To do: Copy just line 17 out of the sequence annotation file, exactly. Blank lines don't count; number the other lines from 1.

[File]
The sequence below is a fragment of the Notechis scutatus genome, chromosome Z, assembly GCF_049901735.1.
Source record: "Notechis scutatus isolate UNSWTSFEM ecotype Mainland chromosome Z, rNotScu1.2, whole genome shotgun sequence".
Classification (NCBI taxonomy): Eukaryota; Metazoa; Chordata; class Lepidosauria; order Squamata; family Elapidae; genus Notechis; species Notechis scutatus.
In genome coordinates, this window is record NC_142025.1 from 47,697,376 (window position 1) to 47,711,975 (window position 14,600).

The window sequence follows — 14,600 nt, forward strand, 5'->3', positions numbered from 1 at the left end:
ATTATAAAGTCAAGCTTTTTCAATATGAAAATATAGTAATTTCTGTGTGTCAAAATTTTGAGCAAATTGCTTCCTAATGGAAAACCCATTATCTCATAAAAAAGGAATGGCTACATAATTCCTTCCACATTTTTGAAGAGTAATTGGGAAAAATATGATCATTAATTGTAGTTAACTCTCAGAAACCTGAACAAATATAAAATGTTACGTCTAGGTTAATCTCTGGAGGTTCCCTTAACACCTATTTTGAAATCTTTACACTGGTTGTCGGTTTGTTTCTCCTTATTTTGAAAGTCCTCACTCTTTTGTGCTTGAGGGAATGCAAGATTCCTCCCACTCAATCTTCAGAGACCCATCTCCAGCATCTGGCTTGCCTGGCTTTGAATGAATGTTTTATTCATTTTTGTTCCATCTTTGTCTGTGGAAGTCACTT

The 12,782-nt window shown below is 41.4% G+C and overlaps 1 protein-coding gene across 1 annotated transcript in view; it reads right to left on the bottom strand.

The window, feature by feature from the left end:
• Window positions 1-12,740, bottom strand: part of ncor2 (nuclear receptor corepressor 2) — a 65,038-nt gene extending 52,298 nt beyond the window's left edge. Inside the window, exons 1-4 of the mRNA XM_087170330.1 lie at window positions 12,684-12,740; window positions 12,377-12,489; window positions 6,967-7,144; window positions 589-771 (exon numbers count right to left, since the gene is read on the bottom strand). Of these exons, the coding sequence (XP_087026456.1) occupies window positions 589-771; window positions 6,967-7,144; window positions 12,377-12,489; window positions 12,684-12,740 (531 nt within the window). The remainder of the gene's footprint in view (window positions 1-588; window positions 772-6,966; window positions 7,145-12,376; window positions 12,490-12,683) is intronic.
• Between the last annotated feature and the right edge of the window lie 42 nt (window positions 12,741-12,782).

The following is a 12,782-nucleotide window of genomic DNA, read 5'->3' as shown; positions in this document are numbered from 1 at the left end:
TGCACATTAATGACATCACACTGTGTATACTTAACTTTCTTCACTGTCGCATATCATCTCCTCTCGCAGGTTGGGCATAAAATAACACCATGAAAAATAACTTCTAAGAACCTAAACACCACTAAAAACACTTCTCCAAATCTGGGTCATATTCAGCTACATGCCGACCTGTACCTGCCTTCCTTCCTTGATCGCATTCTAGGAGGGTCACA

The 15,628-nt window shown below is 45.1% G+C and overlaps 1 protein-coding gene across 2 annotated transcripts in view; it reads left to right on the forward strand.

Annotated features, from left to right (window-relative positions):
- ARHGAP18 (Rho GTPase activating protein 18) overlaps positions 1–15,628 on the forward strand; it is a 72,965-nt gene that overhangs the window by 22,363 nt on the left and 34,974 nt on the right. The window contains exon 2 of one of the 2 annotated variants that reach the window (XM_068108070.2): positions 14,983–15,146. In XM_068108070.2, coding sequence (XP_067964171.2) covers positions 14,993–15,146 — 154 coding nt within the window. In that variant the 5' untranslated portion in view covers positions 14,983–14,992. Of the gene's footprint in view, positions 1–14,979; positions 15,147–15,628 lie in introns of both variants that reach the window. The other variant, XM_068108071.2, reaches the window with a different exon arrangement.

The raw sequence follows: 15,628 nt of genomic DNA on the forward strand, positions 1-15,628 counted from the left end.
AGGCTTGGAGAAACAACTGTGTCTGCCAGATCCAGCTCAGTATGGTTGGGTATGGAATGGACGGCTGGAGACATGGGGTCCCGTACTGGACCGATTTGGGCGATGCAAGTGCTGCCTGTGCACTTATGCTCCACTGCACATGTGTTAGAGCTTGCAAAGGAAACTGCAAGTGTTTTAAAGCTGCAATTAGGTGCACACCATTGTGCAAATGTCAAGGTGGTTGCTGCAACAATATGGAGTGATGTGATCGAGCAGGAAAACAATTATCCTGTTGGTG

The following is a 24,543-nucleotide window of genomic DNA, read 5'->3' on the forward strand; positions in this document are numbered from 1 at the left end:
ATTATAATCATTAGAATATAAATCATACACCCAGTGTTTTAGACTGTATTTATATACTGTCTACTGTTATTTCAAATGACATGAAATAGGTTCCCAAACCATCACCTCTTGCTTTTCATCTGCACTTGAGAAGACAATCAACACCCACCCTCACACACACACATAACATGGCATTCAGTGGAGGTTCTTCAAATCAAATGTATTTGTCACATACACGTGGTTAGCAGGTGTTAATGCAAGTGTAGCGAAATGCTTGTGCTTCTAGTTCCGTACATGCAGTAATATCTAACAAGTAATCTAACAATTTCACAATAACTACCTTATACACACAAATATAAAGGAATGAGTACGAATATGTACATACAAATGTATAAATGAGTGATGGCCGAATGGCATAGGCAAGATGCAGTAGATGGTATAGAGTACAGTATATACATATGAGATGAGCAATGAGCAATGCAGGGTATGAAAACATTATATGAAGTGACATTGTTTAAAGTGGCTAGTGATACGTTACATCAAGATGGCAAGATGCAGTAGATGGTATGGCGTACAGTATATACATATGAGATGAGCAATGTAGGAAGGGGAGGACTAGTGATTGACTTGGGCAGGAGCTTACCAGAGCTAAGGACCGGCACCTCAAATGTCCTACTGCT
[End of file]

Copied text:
AGGCTTGGAGAAACAACTGTGTCTGCCAGATCCAGCTCAGTATGGTTGGGTATGGAATGGACGGCTGGAGACATGGGGTCCCGTACTGGACCGATTTGGGCGATGCAAGTGCTGCCTGTGCACTTATGCTCCACTGCACATGTGTTAGAGCTTGCAAAGGAAACTGCAAGTGTTTTAAAGCTGCAATTAGGTGCACACCATTGTGCAAATGTCAAGGTGGTTGCTGCAACAATATGGAGTGATGTGATCGAGCAGGAAAACAATTATCCTGTTGGTG